MathBench > Cellular Processes

Diffusion through a Membrane

Equation deja vu

Remember back in the diffusion module, we used an equation to relate the rate of diffusion to the steepness of the concentration gradient? Well, in case you've forgotten, that equation was:

Continuous form

and we also discussed how this "continuous" equation can be made into a "discrete" equation:

Discrete form

It is important to understand that BOTH of these equations refer to the same basic phenomenon -- particles moving at random, with the net result that particles move from areas of high concentration to areas of low concentration. And BOTH of these equations describe what's happening in the same way -- the concentration gradient is defined by the difference in concentrations per distance between them.

So why are we using two different equations for the same thing??? Sometimes, a discrete equation is an "easier" version of a continuous equation, and sometimes it's the other way around, the continuous is an "easier" version of the discrete. In this case, the discrete is easier, but the continuous is more realistic. The discrete is an approximation or simplification of reality. The discrete equation tells us a lot about the process without needing to get involved in the truly messy kind of math required to work with the continuous version (which require partial differential equations -- look them up if you want to know more!).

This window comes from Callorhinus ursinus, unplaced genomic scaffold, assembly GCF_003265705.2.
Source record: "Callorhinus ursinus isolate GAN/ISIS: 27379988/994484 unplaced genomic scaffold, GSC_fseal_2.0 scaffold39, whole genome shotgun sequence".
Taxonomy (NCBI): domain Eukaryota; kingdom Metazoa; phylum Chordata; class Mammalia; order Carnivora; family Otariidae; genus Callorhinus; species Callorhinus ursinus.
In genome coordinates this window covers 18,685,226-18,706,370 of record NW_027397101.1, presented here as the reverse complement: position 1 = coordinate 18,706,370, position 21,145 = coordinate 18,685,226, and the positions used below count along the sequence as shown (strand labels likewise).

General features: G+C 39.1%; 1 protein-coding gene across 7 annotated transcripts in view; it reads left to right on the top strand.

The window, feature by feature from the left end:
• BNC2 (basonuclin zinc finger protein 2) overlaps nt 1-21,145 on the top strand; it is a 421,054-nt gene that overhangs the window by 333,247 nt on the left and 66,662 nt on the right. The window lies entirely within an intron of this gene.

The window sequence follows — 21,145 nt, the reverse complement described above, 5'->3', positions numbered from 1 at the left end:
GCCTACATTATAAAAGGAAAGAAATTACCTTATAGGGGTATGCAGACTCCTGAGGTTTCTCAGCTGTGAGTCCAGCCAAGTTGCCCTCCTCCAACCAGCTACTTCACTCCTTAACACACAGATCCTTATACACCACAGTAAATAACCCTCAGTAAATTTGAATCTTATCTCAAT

In this module, we'll learn something about osmosis, potential differences, and pressure gradients, but we'll also talk a lot about discrete vs. continuous equations, and algebra vs. calculus.

Clipart for this module thanks to Arthur's Clipart,, Clipart Heaven